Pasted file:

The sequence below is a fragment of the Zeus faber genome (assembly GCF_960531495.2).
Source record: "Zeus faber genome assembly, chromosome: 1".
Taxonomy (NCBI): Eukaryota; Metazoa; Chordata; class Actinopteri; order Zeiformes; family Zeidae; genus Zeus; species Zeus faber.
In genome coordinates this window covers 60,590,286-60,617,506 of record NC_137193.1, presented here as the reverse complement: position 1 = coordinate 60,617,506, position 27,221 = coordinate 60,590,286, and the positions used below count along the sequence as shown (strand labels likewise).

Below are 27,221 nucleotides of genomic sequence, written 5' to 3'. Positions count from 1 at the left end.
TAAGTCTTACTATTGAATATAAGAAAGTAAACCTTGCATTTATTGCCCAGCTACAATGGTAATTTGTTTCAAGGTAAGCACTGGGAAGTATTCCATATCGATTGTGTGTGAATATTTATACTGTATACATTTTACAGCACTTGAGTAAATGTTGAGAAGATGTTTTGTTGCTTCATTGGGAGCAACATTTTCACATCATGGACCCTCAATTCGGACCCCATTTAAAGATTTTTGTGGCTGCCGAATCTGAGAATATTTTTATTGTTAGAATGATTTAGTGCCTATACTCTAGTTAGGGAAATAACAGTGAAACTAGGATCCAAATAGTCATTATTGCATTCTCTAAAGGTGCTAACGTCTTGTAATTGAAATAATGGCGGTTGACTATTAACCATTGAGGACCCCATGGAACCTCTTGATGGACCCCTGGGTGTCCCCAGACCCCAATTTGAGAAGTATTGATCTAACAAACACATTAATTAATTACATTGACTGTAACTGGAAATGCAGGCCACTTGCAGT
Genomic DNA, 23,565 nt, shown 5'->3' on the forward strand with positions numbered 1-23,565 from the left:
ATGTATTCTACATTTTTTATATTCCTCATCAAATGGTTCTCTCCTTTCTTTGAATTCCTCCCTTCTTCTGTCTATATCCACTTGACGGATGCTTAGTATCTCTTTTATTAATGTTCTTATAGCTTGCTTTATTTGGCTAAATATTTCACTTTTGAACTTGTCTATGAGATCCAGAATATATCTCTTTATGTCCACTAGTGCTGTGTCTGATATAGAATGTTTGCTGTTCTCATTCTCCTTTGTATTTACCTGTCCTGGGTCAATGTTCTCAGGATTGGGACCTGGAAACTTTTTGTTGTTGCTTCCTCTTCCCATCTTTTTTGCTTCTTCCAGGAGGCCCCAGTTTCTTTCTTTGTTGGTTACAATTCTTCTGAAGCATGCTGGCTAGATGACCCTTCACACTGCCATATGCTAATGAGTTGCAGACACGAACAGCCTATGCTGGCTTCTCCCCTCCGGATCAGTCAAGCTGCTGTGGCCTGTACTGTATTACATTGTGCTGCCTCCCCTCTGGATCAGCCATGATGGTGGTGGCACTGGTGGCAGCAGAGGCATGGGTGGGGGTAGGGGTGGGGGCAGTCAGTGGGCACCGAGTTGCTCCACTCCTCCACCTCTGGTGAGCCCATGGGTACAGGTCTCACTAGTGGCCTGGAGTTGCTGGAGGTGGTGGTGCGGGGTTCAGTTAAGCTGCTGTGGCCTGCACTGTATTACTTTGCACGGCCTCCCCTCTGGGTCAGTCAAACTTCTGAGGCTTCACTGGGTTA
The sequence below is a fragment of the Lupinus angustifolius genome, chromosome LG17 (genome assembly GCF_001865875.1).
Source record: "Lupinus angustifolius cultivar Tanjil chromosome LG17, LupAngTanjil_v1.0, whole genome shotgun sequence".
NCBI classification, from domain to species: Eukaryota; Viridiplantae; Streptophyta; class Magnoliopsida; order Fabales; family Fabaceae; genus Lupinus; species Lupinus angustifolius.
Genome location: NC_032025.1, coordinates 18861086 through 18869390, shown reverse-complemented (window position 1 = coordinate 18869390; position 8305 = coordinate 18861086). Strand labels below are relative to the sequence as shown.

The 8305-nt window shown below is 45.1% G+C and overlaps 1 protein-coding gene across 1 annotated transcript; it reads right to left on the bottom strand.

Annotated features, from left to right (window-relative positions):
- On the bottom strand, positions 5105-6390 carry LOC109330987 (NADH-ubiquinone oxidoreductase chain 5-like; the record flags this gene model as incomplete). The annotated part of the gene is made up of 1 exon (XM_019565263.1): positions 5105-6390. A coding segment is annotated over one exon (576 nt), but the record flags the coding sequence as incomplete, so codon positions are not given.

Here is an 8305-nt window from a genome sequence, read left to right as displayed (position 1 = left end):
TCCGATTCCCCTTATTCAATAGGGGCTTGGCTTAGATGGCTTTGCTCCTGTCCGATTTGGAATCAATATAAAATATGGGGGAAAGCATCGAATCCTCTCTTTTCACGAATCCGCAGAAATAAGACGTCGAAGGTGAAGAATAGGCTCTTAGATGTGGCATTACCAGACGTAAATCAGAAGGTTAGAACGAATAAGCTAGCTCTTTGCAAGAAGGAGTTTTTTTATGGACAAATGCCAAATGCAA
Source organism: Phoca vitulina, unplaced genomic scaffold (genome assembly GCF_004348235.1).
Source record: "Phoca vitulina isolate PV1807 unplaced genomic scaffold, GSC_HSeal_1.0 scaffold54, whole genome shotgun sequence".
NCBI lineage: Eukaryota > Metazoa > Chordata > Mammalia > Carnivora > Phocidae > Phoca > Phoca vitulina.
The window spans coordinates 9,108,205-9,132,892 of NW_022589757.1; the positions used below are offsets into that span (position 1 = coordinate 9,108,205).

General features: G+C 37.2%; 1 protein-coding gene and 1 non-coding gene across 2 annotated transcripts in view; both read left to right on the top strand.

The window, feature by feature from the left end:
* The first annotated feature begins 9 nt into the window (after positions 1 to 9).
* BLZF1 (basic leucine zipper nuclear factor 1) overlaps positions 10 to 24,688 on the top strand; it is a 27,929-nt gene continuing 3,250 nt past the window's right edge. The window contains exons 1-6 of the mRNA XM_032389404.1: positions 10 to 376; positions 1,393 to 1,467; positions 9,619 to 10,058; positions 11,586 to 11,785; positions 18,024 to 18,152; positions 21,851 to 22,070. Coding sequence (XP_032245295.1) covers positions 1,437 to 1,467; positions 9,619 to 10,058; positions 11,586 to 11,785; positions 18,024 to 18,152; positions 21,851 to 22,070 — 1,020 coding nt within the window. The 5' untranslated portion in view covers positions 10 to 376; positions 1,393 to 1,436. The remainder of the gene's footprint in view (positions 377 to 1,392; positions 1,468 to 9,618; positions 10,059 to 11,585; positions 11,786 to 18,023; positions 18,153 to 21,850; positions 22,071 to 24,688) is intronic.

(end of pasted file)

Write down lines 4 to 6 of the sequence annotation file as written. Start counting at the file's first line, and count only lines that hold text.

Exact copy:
In genome coordinates this window covers 60,590,286-60,617,506 of record NC_137193.1, presented here as the reverse complement: position 1 = coordinate 60,617,506, position 27,221 = coordinate 60,590,286, and the positions used below count along the sequence as shown (strand labels likewise).

Below are 27,221 nucleotides of genomic sequence, written 5' to 3'. Positions count from 1 at the left end.
TAAGTCTTACTATTGAATATAAGAAAGTAAACCTTGCATTTATTGCCCAGCTACAATGGTAATTTGTTTCAAGGTAAGCACTGGGAAGTATTCCATATCGATTGTGTGTGAATATTTATACTGTATACATTTTACAGCACTTGAGTAAATGTTGAGAAGATGTTTTGTTGCTTCATTGGGAGCAACATTTTCACATCATGGACCCTCAATTCGGACCCCATTTAAAGATTTTTGTGGCTGCCGAATCTGAGAATATTTTTATTGTTAGAATGATTTAGTGCCTATACTCTAGTTAGGGAAATAACAGTGAAACTAGGATCCAAATAGTCATTATTGCATTCTCTAAAGGTGCTAACGTCTTGTAATTGAAATAATGGCGGTTGACTATTAACCATTGAGGACCCCATGGAACCTCTTGATGGACCCCTGGGTGTCCCCAGACCCCAATTTGAGAAGTATTGATCTAACAAACACATTAATTAATTACATTGACTGTAACTGGAAATGCAGGCCACTTGCAGT